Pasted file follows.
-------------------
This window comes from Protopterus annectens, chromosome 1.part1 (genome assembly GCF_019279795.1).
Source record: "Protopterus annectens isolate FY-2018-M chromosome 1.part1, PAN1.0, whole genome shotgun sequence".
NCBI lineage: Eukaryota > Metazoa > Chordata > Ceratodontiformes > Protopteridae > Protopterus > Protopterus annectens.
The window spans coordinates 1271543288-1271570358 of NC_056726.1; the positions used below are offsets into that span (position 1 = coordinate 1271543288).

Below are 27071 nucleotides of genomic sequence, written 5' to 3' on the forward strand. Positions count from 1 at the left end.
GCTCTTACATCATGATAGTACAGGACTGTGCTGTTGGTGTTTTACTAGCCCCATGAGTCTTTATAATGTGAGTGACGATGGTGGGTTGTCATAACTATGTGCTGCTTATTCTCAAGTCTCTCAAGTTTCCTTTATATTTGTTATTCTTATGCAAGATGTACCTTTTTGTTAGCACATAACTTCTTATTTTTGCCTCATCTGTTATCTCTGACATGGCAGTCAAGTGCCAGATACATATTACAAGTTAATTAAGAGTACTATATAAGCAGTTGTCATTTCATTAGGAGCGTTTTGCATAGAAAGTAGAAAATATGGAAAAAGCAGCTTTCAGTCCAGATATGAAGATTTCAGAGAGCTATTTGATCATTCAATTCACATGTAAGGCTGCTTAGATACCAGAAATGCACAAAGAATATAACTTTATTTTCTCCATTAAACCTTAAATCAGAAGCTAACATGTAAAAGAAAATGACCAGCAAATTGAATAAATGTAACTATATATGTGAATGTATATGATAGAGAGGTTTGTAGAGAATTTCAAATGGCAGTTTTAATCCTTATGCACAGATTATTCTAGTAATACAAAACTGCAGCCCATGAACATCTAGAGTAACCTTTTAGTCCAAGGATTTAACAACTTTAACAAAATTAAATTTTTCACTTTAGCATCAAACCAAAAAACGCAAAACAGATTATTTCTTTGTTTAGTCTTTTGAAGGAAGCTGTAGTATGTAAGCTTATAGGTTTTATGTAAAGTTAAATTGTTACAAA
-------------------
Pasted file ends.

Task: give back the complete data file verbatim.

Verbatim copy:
This window comes from Protopterus annectens, chromosome 1.part1 (genome assembly GCF_019279795.1).
Source record: "Protopterus annectens isolate FY-2018-M chromosome 1.part1, PAN1.0, whole genome shotgun sequence".
NCBI lineage: Eukaryota > Metazoa > Chordata > Ceratodontiformes > Protopteridae > Protopterus > Protopterus annectens.
The window spans coordinates 1271543288-1271570358 of NC_056726.1; the positions used below are offsets into that span (position 1 = coordinate 1271543288).

Below are 27071 nucleotides of genomic sequence, written 5' to 3' on the forward strand. Positions count from 1 at the left end.
GCTCTTACATCATGATAGTACAGGACTGTGCTGTTGGTGTTTTACTAGCCCCATGAGTCTTTATAATGTGAGTGACGATGGTGGGTTGTCATAACTATGTGCTGCTTATTCTCAAGTCTCTCAAGTTTCCTTTATATTTGTTATTCTTATGCAAGATGTACCTTTTTGTTAGCACATAACTTCTTATTTTTGCCTCATCTGTTATCTCTGACATGGCAGTCAAGTGCCAGATACATATTACAAGTTAATTAAGAGTACTATATAAGCAGTTGTCATTTCATTAGGAGCGTTTTGCATAGAAAGTAGAAAATATGGAAAAAGCAGCTTTCAGTCCAGATATGAAGATTTCAGAGAGCTATTTGATCATTCAATTCACATGTAAGGCTGCTTAGATACCAGAAATGCACAAAGAATATAACTTTATTTTCTCCATTAAACCTTAAATCAGAAGCTAACATGTAAAAGAAAATGACCAGCAAATTGAATAAATGTAACTATATATGTGAATGTATATGATAGAGAGGTTTGTAGAGAATTTCAAATGGCAGTTTTAATCCTTATGCACAGATTATTCTAGTAATACAAAACTGCAGCCCATGAACATCTAGAGTAACCTTTTAGTCCAAGGATTTAACAACTTTAACAAAATTAAATTTTTCACTTTAGCATCAAACCAAAAAACGCAAAACAGATTATTTCTTTGTTTAGTCTTTTGAAGGAAGCTGTAGTATGTAAGCTTATAGGTTTTATGTAAAGTTAAATTGTTACAAA